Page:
The politicizing of HCQ — just one of many issues caught up in what has become a pandemic divided on party lines — will no doubt prove to be a cautionary tale of how quickly bias can muddy the waters of scientific progress.
During WWII, the use of antimalarials by soldiers was widespread. Through this use, it was discovered that these drugs could be used to treat inflammatory arthritis and lupus. It is this combination of antiviral effects and inflammation reduction that made HCQ and chloroquine (CQ) possible candidates for COVID-19 treatment.
Antimalarials HCQ and CQ are both derived from the quinoline molecule. Both drugs have similar clinical indications and side effects. Chloroquine was developed first, however one form of malaria-causing parasites developed widespread resistance to the drug. HCQ, developed by chemists Alexander R. Surrey and Henry F. Hammer in 1950, was demonstrated to be as effective and much less toxic than CQ, and subsequently many manufacturers shifted production to HCQ.
Chloroquine phosphate was approved by the U.S. FDA in 1949 for the treatment of extraintestinal parasites (parasites that cause liver infection) and the treatment/prevention of malaria, under the brand name Aralen. The brand is now owned by Sanofi Aventis but was discontinued in the U.S. Several generic approvals were also granted.
Hydroxychloroquine sulfate was approved by the U.S. FDA in 1955 for the prevention/treatment of malaria, as well rheumatoid arthritis and lupus, under the brand name Plaquenil. The brand name is owned by Canadian-based Concordia Pharmaceuticals. Over a dozen generics have since been approved and are available from drugmakers such as Lupin, Hikma Pharma, Mylan, Sandoz, Teva, and Amneal Pharma.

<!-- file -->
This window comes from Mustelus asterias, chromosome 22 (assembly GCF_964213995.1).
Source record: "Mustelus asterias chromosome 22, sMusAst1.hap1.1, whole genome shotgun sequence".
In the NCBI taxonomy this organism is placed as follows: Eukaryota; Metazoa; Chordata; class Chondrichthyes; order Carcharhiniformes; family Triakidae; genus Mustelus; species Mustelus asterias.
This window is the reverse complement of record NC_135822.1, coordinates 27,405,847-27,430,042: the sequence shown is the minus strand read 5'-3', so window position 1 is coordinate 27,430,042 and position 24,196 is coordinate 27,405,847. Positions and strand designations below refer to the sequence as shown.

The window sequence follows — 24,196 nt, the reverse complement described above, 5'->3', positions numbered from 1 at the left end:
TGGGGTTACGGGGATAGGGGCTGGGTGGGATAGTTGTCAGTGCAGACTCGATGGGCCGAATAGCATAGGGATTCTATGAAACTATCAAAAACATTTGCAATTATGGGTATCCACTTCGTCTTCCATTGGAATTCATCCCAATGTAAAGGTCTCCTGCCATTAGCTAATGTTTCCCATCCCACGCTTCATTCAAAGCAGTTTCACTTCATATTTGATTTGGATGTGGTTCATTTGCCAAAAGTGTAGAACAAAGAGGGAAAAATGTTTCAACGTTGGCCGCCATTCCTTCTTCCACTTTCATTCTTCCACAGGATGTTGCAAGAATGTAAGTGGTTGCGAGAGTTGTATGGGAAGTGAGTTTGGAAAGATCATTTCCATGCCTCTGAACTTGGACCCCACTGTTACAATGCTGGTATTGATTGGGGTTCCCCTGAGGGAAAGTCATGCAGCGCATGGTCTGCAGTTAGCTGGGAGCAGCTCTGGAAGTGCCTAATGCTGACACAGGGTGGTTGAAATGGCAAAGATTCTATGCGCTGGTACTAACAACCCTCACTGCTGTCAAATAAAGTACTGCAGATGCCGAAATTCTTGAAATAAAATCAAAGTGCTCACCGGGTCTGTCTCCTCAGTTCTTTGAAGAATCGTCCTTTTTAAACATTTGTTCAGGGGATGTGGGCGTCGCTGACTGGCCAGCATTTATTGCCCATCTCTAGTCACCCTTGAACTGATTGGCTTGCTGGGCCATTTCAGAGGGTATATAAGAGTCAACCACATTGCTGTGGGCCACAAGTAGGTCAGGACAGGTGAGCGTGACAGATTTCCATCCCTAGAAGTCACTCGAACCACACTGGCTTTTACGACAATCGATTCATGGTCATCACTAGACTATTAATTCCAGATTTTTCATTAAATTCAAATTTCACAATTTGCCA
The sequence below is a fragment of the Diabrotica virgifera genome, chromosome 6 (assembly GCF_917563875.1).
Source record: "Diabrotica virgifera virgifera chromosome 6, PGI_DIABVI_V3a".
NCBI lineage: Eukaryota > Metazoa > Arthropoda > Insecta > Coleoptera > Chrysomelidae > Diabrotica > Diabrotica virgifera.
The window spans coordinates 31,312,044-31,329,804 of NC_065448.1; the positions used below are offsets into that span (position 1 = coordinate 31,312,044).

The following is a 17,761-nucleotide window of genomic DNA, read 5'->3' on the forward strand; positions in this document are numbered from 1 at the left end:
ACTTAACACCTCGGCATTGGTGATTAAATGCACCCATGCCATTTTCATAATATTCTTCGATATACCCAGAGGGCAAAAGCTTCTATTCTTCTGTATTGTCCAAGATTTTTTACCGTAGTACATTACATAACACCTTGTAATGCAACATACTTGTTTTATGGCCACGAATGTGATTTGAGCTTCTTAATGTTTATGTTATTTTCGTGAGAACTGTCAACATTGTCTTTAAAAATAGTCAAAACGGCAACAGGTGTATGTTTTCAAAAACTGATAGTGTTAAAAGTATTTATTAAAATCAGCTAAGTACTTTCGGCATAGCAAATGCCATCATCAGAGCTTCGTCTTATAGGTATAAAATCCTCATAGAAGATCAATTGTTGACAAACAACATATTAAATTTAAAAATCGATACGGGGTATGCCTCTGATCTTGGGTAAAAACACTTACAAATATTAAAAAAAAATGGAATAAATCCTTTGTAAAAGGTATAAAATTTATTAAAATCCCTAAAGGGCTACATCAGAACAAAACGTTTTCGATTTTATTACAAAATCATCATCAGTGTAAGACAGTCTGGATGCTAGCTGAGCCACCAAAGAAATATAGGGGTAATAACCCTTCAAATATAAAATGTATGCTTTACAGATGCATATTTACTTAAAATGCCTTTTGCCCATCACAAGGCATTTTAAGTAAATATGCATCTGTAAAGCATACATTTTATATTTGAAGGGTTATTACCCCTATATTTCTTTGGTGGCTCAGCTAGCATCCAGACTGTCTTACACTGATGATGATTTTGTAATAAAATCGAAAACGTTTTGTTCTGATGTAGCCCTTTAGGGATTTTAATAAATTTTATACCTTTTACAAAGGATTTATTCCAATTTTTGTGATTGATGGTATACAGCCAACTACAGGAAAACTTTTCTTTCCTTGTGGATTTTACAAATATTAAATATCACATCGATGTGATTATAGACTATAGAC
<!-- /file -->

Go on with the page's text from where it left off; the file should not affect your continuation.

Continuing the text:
While HCQ is a less toxic metabolite of CQ, both drugs have known potential side effects such as neuromuscular reactions, including worsening of seizures; cardiomyopathy (heart muscle/rhythm problems); and retinopathy that can lead to irreversible vision problems. But in terms of the drugs’ approved uses, much clinical research has resulted in precise screening protocols and safe dosing guidelines.
On June 15, the FDA revoked the prior emergency use authorization (EUA) it had granted on March 28 allowing hospitals to use HCQ and CQ to treat COVID-19 in certain patients when clinical trial data was unavailable or participation was not feasible. This also meant that the Strategic National Stockpile would no longer distribute doses of HCQ and CQ to hospitalized COVID-19 patients.
But a lot had happened during those 79 days, and not all of it was related to scientific progress.
The EUA revocation was issued at the request of the Biomedical Advanced Research and Development Authority (BARDA), which had also asked the FDA to issue the EUA in March. BARDA had made the request under the leadership of vaccine development expert, Rick Bright. In late April, Bright was dismissed from his position at BARDA, and days later told the press that he was pressured to direct money toward HCQ, one of several of what he cited as “potentially dangerous drugs promoted by those with political connections.”
Bright went on to file a whistleblower complaint with the U.S. Office of Special Counsel.